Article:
loserJust a few weeks since New Jersey Governor Chris Christie finally approved an intrastate Internet gambling bill for his province, and the Atlantic City land casino business is not looking good.  February revenue numbers are in and showing a 12.5 percent slide; given that January also showed a double-digit drop, that’s not making Christie look like a rocket scientist for putting his stamp of approval on gaming as the great savior of the state’s beleaguered coffers.

Even worse, slots revenues, which are every casino’s hard-working but ugly slaves, dropped 17.6 percent for the month, though the Division of Gaming Enforcement (DGE) said that was partly due to a $9.8 million reduction in promotional gaming credits wagered vs. the same time in 2012.  Gaming credits are what lure gamblers into casinos, and they’re usually pretty effective, so what was keeping customers away? Moldy carpets? Less-than-top-shelf liquor service? Ugly cocktail waitresses? The DGE was less forthcoming in offering possible explanations for that one.

They’re also blaming the decline on 2012 having been a leap year, so this February had one less day. Not quite sure how that would account for 12.5 percent, but nice try, guys.

Up and Down

The biggest loser was Trump Plaza, which was recently sold for the lowest-ever Atlantic City yard sale price of just $20 million. Apparently you get what you pay for: Trump’s numbers were the absolute worst, at a 42 percent decline (ouch!) and a mere $5.2 million in revenues.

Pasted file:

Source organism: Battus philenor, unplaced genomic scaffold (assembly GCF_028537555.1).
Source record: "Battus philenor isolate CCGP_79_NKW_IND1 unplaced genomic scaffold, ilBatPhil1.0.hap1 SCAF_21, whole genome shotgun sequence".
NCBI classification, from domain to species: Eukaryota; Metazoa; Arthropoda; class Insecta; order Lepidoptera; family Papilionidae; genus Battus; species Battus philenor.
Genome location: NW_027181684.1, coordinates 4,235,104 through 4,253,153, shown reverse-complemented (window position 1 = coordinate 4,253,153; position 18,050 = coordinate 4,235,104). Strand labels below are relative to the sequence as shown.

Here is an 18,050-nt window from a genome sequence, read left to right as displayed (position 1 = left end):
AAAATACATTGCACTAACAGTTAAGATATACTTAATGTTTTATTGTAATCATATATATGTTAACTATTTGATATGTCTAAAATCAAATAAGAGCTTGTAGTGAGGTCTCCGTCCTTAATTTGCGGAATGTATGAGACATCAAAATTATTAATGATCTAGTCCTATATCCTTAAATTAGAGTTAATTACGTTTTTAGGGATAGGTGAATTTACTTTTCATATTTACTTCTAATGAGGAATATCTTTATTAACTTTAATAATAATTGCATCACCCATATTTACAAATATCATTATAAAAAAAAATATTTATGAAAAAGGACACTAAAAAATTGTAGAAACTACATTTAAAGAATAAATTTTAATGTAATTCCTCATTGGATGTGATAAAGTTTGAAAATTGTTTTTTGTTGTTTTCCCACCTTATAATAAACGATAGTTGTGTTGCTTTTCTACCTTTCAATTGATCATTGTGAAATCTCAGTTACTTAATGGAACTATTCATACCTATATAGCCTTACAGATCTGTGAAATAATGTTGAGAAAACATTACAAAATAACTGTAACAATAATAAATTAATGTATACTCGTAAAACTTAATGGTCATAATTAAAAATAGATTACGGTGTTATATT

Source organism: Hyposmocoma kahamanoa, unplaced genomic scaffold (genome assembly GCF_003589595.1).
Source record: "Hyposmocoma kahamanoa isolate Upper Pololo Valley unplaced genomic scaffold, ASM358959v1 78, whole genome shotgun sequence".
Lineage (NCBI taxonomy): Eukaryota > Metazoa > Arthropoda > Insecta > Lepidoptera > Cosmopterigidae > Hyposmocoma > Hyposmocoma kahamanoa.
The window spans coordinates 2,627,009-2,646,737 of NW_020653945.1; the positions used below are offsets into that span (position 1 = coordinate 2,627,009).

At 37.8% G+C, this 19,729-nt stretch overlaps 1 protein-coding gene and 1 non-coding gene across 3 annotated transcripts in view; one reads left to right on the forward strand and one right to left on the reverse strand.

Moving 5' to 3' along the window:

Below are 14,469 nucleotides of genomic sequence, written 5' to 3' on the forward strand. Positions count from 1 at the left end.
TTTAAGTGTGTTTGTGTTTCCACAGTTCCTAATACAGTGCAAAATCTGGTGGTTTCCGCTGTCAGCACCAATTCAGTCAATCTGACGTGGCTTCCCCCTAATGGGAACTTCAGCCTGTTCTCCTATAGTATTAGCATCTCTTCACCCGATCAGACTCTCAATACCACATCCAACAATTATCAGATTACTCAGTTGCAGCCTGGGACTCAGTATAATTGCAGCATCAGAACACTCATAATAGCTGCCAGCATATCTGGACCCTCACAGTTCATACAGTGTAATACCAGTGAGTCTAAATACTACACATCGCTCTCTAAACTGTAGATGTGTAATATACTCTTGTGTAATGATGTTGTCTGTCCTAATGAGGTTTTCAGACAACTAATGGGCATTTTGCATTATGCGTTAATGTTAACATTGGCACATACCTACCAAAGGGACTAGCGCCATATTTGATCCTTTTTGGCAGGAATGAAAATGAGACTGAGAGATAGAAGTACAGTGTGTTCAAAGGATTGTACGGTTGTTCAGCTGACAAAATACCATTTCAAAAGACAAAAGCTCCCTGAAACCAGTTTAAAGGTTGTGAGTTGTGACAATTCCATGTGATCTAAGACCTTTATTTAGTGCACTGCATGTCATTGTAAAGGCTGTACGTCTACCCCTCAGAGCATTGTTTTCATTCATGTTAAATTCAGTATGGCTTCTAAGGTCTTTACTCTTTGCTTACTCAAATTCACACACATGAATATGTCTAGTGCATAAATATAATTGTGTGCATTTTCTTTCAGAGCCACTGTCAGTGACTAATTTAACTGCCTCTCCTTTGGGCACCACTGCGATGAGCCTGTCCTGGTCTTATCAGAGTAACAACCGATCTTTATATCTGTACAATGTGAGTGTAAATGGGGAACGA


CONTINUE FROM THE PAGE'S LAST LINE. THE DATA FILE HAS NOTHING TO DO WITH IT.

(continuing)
Bally’s Atlantic City also fared poorly with  revenue declines in excess of 30 percent for February; they only took in $18.7 million. Also tanking were Showboat, down 27.4 percent to $14.6 million; Harrah’s Resort Atlantic City, down 23.3 percent to under $27.9 million, and Resorts Atlantic City, which tumbled 22.4 percent to $8.7 million.

Revel is getting ready to file a Chapter 11 bankruptcy petition this month, but ironically had better numbers than in January, even with a shorter month. February brought in $9 million to the city’s newest casino, compared to $7.9 million in January. Must be kind of like how you finally get pregnant when you stop trying.

Revel’s bankruptcy stems from a consistently poor performance overall since its opening a little less than a year ago, and apparently plans to go ahead with the filing remain in place. Termed a “pre-packaged” bankruptcy, the move will wash away about two-thirds of the casino’s $1.5 billion in debt by converting more than $1 billion of it into equity for lenders. Apparently, they have Rumplestiltskin locked in a tower suite, spinning straw into gold.

Christie Responds

Gov. Christie, usually pretty quick with a retort, could only sigh and say, “I wish it was up 13 percent, but it’s not.” Well-said, guvner.

Christie’s standing behind his belief that the newly passed Internet gambling bill will kick casino tax collections up 85% in 2014, but the bill’s architect, New Jersey State Senator Ray Lesniak, says that’s simply unrealistic.  “And I’m the main proponent of [the bill],” stated Lesniak. His doubts are echoed by Spectrum Gaming Group’s Gene Johnson, who said, “I’m not going to say that I understand the governor’s thought process [here].”

It’s called “wishful thinking.”